The list of major international banks, who have appeared willing to turn a blind eye to global money laundering rules on behalf of their special high-value clients, related to 1MDB and Aabar, continues to grow.
So does the list of apparent fall guys, as some senior heads have already rolled.
These include Goldman Sachs’ South East Asia boss, the bogus ‘Dr’ Leissner; BSI’s Singapore boss and former ‘Asian Banker of the Year’ HansPeter Brunner; the Chief Executive of Edmond de Rothschild Banqe Privee, Marc Ambriosien (see his client’s gift above) and ANZ’s former Chief Executive seconded to run AmBank in KL, but brought home early last year, Ashok Ramamurthy.
Yet, glaring questions remain to be answered by the banks themselves and of the remaining key executives still in post. Amongst these has to be AmBank’s long-standing Chief Financial Officer, also on secondment from its major shareholder, Australia’s ANZ bank, Mandy Simpson.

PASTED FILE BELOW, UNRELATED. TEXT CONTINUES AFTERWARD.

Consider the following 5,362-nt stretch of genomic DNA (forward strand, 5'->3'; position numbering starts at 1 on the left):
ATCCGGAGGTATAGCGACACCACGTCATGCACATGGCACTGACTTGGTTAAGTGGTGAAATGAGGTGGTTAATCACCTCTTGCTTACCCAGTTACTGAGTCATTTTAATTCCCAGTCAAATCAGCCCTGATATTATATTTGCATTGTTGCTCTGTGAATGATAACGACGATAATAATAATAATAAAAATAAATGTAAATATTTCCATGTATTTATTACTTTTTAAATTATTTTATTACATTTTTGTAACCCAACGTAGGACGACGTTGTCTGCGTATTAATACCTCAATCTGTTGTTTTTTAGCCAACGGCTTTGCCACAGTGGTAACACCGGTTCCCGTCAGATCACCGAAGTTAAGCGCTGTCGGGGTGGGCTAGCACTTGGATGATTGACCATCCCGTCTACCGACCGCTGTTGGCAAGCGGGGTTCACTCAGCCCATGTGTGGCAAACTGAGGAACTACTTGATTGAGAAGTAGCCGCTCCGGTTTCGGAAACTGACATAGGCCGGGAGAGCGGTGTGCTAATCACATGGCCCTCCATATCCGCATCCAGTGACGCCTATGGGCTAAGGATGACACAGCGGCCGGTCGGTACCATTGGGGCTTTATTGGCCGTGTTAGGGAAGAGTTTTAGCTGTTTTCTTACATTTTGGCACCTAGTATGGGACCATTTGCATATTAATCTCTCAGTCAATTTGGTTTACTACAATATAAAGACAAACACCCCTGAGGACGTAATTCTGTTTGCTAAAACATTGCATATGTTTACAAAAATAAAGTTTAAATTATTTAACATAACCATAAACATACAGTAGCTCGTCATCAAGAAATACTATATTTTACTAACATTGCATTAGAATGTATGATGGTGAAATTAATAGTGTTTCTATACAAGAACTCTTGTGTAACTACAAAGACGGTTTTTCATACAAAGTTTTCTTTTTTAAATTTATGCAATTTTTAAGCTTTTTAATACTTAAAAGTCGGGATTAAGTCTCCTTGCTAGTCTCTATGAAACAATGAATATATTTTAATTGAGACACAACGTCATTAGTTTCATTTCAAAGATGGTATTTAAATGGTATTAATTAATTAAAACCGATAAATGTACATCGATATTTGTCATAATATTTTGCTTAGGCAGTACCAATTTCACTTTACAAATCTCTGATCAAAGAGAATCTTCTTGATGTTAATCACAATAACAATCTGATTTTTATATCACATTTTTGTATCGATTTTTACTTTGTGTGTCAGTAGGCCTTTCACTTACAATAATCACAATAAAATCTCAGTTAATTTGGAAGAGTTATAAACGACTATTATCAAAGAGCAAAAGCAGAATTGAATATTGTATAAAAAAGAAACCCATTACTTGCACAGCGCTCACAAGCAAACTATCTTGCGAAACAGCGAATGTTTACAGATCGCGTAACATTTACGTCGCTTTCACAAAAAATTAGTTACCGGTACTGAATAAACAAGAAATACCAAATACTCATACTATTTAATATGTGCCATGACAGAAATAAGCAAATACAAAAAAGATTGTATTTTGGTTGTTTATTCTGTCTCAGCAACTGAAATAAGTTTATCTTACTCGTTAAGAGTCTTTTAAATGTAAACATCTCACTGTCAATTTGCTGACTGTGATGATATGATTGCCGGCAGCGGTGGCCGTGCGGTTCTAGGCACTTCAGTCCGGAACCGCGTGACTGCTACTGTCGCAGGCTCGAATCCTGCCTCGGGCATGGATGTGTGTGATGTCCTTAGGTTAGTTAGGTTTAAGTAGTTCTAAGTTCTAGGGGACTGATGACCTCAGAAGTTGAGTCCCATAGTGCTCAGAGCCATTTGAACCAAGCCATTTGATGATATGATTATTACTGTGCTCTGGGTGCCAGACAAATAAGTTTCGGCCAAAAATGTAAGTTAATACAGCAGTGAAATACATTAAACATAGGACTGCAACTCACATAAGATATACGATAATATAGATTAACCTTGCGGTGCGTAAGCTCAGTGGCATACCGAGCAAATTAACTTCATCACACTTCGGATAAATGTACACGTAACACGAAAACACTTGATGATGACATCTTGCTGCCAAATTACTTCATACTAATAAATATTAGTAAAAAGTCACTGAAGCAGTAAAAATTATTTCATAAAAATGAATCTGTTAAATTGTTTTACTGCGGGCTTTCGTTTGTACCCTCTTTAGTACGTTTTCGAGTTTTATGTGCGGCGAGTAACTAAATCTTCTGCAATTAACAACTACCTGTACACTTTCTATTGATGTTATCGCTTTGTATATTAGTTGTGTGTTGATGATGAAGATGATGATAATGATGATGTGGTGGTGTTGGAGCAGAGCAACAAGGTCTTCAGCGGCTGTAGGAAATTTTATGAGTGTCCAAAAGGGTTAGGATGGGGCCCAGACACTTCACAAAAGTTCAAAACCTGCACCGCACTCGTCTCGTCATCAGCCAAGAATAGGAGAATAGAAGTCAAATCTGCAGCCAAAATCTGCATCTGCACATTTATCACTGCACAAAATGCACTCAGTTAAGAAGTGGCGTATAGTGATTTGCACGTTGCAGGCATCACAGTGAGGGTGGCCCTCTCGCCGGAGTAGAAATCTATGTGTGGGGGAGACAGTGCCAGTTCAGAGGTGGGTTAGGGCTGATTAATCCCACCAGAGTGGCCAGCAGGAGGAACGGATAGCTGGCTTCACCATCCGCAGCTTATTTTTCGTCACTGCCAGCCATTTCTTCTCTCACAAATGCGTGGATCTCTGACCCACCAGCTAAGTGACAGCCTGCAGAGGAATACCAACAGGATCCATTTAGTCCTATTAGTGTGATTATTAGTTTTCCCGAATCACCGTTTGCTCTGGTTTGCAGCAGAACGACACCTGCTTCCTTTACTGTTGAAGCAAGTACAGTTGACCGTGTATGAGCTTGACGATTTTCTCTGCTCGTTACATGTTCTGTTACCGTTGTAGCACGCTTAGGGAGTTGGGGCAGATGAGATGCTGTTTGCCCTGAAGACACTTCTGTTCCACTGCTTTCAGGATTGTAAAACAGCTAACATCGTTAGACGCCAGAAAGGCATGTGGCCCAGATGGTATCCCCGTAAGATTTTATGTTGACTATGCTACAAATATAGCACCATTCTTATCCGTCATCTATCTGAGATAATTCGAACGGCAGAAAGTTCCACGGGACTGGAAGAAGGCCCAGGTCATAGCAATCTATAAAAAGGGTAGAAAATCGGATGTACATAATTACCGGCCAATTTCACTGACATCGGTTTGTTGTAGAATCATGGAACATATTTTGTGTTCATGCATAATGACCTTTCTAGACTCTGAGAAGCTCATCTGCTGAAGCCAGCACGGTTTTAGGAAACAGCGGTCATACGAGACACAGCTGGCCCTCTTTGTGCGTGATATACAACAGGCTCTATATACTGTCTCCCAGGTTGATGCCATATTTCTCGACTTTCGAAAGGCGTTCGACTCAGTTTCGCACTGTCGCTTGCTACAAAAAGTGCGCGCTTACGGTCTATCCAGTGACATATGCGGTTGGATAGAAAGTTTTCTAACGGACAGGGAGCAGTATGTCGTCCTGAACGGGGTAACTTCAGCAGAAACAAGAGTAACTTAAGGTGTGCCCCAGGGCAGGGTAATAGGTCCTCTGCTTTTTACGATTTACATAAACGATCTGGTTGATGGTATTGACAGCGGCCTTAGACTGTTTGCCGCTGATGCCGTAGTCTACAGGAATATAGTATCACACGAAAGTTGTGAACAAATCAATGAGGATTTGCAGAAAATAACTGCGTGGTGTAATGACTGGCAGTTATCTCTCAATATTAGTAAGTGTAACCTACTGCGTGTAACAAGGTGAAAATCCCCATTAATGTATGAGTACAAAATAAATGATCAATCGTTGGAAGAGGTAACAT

How was it that Simpson felt able to preside over a series of multi-billion ringgit accounts, which were built up by a sitting Prime Minister during his period of office?
How did she respond to the evidence that these accounts, belonging to a politically exposed person, were receiving millions and millions of ringgit from a public company, which had been funded by a loan from a public servants’ pension fund?
And, when several equally politically exposed “recipients” were in turn given millions of dollars out of these accounts belonging to the said Prime Minister….. well how did she feel about that?